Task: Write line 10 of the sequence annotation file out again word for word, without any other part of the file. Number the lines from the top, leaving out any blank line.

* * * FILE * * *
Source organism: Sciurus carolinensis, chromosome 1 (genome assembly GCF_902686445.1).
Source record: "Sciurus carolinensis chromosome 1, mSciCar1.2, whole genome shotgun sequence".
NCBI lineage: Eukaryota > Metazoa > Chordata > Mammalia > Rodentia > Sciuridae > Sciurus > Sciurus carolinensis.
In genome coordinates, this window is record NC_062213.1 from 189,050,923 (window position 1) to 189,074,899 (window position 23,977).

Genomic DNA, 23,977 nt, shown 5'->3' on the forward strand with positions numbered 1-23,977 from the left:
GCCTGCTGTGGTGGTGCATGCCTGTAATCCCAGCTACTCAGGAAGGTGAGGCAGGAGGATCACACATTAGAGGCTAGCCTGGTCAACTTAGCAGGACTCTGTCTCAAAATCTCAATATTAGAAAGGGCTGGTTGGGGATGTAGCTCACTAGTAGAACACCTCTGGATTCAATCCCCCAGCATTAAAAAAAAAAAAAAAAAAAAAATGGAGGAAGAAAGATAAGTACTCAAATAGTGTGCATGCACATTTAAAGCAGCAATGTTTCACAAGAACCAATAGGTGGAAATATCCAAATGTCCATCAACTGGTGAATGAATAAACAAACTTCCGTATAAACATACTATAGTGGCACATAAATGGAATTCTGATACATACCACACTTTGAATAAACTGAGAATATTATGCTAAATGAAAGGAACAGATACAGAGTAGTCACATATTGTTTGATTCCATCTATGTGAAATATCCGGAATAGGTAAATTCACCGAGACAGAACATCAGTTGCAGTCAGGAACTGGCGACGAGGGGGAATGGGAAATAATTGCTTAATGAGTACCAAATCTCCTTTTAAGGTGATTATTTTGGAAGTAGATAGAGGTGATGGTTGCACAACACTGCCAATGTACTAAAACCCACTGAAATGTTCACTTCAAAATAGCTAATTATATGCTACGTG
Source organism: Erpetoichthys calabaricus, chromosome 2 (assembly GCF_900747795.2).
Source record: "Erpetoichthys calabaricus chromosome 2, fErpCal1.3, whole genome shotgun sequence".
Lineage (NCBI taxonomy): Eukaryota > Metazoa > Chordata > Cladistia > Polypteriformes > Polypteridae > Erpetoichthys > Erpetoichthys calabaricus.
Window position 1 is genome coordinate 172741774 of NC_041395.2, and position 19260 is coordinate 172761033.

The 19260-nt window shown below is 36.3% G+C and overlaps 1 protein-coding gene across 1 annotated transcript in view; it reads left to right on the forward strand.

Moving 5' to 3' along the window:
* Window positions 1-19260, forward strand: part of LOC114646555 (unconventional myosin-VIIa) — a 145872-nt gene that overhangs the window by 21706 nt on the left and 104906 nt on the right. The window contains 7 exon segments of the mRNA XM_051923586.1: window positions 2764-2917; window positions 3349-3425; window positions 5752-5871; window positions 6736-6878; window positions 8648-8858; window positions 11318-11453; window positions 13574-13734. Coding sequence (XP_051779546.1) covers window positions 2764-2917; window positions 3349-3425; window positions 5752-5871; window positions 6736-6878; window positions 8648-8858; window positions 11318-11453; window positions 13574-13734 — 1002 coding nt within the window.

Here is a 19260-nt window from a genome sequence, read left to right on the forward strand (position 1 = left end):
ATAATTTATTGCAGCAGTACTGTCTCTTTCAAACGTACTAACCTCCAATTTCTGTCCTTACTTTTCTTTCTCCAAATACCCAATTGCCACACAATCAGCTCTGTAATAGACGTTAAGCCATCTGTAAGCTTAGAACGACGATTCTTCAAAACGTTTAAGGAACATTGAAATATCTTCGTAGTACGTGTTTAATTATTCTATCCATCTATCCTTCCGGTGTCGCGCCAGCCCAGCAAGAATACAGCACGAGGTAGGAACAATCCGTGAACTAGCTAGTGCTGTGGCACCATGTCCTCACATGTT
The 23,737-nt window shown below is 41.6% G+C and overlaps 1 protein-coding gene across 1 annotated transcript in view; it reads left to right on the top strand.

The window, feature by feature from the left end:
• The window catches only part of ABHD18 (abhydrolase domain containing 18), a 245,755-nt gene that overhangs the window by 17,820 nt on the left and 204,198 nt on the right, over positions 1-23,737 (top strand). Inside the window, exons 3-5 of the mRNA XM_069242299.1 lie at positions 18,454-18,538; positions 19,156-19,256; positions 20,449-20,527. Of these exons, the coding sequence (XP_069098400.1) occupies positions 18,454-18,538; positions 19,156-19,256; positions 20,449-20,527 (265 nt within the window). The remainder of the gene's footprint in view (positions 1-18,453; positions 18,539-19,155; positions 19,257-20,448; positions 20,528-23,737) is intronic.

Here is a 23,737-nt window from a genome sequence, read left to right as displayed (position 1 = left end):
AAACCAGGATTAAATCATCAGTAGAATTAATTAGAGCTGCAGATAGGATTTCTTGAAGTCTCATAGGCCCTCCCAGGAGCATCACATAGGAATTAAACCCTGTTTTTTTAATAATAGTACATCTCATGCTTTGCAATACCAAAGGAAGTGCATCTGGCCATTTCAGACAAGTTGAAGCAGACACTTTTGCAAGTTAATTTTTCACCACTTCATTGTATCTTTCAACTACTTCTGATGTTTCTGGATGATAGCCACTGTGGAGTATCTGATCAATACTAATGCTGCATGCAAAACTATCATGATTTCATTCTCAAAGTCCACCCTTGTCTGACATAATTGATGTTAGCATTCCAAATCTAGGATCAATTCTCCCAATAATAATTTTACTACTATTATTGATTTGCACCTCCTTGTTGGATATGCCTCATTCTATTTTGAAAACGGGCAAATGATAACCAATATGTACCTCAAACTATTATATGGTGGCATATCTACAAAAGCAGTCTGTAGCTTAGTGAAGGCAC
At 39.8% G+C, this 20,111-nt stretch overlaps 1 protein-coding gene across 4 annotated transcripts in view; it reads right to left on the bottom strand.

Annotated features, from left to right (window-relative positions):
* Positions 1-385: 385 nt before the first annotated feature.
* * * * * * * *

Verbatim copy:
Window position 1 is genome coordinate 172741774 of NC_041395.2, and position 19260 is coordinate 172761033.